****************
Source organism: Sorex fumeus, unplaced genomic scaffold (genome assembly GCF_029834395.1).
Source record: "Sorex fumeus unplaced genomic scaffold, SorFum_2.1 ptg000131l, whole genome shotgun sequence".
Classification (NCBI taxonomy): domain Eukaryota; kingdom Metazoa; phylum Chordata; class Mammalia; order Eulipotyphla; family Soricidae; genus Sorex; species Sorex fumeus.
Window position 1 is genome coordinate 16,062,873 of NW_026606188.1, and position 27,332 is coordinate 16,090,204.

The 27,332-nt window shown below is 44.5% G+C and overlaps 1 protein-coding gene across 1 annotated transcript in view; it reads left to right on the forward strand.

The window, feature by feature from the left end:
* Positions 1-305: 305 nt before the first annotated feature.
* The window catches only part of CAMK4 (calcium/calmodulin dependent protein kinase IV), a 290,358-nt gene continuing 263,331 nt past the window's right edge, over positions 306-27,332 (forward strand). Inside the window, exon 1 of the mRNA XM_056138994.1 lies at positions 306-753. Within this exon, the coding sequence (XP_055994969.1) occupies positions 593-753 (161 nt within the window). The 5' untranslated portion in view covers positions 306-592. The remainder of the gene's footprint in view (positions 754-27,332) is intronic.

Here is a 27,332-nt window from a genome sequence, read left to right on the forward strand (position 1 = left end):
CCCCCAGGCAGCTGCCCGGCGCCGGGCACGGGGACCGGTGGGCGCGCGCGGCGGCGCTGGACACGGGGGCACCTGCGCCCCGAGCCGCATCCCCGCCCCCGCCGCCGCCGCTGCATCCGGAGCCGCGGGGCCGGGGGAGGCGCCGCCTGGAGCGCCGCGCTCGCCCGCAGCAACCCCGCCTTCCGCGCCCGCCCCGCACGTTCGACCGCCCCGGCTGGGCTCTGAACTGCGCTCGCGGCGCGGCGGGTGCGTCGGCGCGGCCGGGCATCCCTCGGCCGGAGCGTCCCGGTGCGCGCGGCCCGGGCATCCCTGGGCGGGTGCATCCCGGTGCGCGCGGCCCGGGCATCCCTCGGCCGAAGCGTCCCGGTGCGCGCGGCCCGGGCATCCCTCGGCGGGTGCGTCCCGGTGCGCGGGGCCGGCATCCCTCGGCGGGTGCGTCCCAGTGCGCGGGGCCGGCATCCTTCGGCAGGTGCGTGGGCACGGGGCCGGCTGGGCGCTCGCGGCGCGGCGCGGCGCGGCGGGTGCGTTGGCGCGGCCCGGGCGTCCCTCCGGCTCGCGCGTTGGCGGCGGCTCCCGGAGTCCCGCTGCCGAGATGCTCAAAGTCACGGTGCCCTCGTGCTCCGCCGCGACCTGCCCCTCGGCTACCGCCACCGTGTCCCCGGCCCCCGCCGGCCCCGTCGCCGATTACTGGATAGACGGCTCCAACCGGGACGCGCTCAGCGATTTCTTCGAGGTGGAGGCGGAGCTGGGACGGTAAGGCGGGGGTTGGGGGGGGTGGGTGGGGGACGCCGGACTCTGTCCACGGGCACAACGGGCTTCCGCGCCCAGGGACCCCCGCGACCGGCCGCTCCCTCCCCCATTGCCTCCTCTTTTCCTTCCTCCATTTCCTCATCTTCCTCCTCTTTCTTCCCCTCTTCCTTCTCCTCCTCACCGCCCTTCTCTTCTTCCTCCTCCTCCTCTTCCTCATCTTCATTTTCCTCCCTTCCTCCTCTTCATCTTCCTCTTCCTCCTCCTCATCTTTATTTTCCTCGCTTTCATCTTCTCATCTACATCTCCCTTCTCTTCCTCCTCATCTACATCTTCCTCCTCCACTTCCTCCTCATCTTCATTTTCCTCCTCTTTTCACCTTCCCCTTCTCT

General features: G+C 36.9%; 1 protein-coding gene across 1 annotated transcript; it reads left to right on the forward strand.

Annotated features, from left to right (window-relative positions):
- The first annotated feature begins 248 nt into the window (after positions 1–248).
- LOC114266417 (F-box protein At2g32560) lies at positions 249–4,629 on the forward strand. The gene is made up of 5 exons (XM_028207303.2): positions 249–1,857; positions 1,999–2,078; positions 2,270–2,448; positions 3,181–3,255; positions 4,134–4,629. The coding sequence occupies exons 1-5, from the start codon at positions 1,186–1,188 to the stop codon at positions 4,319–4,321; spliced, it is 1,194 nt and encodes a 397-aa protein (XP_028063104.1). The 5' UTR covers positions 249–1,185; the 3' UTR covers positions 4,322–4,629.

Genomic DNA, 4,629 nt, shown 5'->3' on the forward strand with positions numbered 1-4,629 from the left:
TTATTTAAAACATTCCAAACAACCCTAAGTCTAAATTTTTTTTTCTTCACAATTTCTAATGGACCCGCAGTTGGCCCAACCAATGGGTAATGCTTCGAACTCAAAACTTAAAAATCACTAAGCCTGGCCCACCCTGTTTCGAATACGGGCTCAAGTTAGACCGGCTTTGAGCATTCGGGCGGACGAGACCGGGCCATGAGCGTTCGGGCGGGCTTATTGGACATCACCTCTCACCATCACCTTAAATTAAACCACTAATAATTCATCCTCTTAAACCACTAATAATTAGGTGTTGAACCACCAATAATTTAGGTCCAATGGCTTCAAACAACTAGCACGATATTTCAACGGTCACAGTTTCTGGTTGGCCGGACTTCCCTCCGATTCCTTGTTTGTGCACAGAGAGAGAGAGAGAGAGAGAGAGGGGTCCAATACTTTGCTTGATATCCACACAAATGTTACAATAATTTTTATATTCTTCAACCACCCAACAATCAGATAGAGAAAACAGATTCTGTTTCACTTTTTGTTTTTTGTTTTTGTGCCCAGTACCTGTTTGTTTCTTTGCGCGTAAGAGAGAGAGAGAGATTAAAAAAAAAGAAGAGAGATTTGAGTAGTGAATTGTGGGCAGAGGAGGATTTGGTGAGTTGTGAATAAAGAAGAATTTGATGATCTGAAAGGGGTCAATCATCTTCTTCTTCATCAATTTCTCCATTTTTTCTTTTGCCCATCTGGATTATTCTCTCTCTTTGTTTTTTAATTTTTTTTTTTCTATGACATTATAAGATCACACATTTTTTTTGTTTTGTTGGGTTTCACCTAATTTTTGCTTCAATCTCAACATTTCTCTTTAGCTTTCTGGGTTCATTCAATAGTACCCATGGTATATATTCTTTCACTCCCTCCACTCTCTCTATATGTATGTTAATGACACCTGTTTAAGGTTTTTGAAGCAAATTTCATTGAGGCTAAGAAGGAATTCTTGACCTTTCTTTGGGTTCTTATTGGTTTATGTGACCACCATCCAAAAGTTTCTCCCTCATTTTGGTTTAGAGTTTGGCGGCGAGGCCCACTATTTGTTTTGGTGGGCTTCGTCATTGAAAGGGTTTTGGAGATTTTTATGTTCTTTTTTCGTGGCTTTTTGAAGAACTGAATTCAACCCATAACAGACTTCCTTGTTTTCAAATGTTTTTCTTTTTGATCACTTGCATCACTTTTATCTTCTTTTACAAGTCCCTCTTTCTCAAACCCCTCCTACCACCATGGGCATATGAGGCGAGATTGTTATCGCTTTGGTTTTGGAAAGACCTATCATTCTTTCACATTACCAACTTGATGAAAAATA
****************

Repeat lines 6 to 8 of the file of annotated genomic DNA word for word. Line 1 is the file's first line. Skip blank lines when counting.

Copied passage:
The window, feature by feature from the left end:
* Positions 1-305: 305 nt before the first annotated feature.
* The window catches only part of CAMK4 (calcium/calmodulin dependent protein kinase IV), a 290,358-nt gene continuing 263,331 nt past the window's right edge, over positions 306-27,332 (forward strand). Inside the window, exon 1 of the mRNA XM_056138994.1 lies at positions 306-753. Within this exon, the coding sequence (XP_055994969.1) occupies positions 593-753 (161 nt within the window). The 5' untranslated portion in view covers positions 306-592. The remainder of the gene's footprint in view (positions 754-27,332) is intronic.